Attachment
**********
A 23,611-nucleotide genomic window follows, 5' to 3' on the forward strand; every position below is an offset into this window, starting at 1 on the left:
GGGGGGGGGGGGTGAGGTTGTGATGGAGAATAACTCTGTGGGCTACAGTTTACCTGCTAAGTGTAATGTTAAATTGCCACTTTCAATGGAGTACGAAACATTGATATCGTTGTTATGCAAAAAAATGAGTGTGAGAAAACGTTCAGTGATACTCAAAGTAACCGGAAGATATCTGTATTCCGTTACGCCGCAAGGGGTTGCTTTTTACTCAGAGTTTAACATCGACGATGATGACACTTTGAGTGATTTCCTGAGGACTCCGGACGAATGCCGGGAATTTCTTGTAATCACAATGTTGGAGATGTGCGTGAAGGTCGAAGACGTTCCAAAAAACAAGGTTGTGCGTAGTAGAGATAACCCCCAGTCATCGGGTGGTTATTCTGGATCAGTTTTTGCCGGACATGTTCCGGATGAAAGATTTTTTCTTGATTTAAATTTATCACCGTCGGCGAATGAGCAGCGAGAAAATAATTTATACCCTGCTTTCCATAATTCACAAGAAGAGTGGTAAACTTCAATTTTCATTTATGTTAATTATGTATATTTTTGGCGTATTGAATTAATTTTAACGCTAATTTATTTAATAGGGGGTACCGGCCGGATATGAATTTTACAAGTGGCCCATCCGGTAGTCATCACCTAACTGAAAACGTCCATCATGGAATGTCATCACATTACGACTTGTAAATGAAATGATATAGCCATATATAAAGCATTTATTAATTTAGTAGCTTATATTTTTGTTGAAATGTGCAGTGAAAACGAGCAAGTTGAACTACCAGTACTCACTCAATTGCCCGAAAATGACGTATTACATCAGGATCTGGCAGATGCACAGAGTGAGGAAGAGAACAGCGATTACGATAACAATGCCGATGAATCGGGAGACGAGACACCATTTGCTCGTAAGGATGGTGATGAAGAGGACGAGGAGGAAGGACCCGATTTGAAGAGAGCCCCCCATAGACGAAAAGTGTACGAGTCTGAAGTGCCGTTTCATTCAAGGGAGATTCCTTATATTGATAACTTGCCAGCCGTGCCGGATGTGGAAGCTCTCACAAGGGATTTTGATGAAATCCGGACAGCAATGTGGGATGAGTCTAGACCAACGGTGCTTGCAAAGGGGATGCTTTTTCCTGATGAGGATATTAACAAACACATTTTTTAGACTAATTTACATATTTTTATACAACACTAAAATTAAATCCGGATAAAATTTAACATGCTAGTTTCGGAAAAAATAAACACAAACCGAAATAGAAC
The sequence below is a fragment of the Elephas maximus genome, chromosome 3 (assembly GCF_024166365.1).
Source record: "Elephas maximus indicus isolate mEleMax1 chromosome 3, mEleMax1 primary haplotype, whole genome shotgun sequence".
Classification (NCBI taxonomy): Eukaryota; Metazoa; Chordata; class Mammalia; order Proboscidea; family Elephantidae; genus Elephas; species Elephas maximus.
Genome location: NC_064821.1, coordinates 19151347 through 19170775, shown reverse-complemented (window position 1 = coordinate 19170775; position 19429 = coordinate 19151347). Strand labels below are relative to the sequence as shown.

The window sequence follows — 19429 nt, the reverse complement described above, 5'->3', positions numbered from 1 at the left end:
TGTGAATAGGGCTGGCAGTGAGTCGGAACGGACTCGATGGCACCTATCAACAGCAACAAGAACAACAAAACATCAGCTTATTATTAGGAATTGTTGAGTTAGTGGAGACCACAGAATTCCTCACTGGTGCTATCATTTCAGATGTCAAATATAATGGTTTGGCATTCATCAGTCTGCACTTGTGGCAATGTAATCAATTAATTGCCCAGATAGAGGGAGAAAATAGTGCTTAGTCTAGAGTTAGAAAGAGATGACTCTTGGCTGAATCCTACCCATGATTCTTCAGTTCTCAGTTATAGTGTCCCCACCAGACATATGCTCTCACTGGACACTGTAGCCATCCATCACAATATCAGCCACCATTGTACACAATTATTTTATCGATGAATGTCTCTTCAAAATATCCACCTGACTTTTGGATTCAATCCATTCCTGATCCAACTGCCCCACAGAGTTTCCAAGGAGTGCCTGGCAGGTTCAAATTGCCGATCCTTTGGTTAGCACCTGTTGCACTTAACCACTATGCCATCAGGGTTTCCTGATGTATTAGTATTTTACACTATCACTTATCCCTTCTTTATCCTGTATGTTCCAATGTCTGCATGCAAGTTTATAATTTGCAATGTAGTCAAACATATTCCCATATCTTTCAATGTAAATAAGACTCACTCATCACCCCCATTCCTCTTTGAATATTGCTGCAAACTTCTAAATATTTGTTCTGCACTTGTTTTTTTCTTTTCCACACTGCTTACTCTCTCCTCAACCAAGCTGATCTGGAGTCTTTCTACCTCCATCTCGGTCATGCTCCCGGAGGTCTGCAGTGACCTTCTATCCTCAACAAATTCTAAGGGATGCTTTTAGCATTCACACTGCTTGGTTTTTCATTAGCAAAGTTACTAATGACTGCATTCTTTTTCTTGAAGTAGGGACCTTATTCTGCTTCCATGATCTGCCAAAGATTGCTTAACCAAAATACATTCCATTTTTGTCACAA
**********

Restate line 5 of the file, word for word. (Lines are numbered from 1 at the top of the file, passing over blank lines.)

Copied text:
Classification (NCBI taxonomy): Eukaryota; Metazoa; Chordata; class Mammalia; order Proboscidea; family Elephantidae; genus Elephas; species Elephas maximus.